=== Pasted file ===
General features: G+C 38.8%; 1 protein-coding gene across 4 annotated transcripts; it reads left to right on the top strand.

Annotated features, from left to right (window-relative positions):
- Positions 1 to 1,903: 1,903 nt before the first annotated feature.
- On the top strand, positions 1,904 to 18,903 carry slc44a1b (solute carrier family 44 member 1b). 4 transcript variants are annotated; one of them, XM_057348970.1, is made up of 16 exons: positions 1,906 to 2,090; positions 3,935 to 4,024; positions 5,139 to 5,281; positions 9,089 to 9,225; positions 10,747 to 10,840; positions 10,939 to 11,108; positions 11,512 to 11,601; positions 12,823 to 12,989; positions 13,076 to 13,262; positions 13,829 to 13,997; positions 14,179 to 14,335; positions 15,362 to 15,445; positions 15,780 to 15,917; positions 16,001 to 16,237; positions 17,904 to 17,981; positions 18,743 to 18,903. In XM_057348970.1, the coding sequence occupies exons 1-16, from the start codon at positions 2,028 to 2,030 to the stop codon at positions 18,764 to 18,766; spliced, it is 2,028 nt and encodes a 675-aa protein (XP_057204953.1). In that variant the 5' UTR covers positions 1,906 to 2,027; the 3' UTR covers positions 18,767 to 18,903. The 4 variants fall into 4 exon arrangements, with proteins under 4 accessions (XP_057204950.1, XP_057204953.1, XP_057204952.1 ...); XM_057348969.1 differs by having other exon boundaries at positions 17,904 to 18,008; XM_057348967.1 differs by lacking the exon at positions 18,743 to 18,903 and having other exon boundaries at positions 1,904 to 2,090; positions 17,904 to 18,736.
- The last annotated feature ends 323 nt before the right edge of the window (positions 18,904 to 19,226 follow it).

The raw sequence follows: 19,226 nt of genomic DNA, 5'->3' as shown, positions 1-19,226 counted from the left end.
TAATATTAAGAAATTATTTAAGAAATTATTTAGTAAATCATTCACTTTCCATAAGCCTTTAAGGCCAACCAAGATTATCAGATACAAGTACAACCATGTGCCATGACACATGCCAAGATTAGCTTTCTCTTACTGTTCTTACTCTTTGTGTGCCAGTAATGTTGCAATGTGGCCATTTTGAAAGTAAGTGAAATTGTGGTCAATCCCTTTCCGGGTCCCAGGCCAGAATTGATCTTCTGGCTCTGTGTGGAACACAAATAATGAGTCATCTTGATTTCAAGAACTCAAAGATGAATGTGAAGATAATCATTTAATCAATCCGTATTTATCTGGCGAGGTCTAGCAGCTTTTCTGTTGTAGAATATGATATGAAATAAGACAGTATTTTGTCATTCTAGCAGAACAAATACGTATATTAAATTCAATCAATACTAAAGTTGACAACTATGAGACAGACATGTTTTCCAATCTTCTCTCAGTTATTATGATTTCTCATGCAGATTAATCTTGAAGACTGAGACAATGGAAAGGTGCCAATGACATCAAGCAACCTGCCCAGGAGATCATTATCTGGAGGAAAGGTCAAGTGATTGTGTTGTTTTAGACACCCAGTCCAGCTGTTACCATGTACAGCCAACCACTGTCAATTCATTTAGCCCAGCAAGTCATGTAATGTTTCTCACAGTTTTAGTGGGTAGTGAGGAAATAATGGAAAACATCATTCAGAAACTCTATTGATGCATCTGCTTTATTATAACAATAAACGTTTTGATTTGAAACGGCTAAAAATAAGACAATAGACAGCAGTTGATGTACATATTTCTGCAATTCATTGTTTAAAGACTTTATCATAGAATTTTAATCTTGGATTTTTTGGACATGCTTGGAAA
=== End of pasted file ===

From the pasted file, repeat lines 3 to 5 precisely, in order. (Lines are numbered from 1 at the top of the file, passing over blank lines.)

- Positions 1 to 1,903: 1,903 nt before the first annotated feature.
- On the top strand, positions 1,904 to 18,903 carry slc44a1b (solute carrier family 44 member 1b). 4 transcript variants are annotated; one of them, XM_057348970.1, is made up of 16 exons: positions 1,906 to 2,090; positions 3,935 to 4,024; positions 5,139 to 5,281; positions 9,089 to 9,225; positions 10,747 to 10,840; positions 10,939 to 11,108; positions 11,512 to 11,601; positions 12,823 to 12,989; positions 13,076 to 13,262; positions 13,829 to 13,997; positions 14,179 to 14,335; positions 15,362 to 15,445; positions 15,780 to 15,917; positions 16,001 to 16,237; positions 17,904 to 17,981; positions 18,743 to 18,903. In XM_057348970.1, the coding sequence occupies exons 1-16, from the start codon at positions 2,028 to 2,030 to the stop codon at positions 18,764 to 18,766; spliced, it is 2,028 nt and encodes a 675-aa protein (XP_057204953.1). In that variant the 5' UTR covers positions 1,906 to 2,027; the 3' UTR covers positions 18,767 to 18,903. The 4 variants fall into 4 exon arrangements, with proteins under 4 accessions (XP_057204950.1, XP_057204953.1, XP_057204952.1 ...); XM_057348969.1 differs by having other exon boundaries at positions 17,904 to 18,008; XM_057348967.1 differs by lacking the exon at positions 18,743 to 18,903 and having other exon boundaries at positions 1,904 to 2,090; positions 17,904 to 18,736.
- The last annotated feature ends 323 nt before the right edge of the window (positions 18,904 to 19,226 follow it).